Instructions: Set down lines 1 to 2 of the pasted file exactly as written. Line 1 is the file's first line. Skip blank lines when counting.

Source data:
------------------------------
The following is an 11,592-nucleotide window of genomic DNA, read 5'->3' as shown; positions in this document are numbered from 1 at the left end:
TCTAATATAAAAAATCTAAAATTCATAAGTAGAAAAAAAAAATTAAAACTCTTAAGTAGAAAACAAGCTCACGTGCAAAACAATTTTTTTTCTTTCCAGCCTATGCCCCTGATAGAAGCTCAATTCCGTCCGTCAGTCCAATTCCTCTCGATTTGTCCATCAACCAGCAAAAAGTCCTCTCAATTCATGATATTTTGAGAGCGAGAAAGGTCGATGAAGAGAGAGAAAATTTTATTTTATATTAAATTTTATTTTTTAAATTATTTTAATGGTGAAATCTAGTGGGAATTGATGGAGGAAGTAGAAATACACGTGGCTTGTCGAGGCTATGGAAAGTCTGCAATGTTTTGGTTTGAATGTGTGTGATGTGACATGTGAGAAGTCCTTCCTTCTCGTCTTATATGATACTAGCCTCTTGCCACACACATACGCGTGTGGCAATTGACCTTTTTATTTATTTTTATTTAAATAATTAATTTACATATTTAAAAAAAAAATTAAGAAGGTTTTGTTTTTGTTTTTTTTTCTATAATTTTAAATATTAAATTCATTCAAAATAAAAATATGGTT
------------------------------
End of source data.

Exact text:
The following is an 11,592-nucleotide window of genomic DNA, read 5'->3' as shown; positions in this document are numbered from 1 at the left end:
TCTAATATAAAAAATCTAAAATTCATAAGTAGAAAAAAAAAATTAAAACTCTTAAGTAGAAAACAAGCTCACGTGCAAAACAATTTTTTTTCTTTCCAGCCTATGCCCCTGATAGAAGCTCAATTCCGTCCGTCAGTCCAATTCCTCTCGATTTGTCCATCAACCAGCAAAAAGTCCTCTCAATTCATGATATTTTGAGAGCGAGAAAGGTCGATGAAGAGAGAGAAAATTTTATTTTATATTAAATTTTATTTTTTAAATTATTTTAATGGTGAAATCTAGTGGGAATTGATGGAGGAAGTAGAAATACACGTGGCTTGTCGAGGCTATGGAAAGTCTGCAATGTTTTGGTTTGAATGTGTGTGATGTGACATGTGAGAAGTCCTTCCTTCTCGTCTTATATGATACTAGCCTCTTGCCACACACATACGCGTGTGGCAATTGACCTTTTTATTTATTTTTATTTAAATAATTAATTTACATATTTAAAAAAAAAATTAAGAAGGTTTTGTTTTTGTTTTTTTTTCTATAATTTTAAATATTAAATTCATTCAAAATAAAAATATGGTT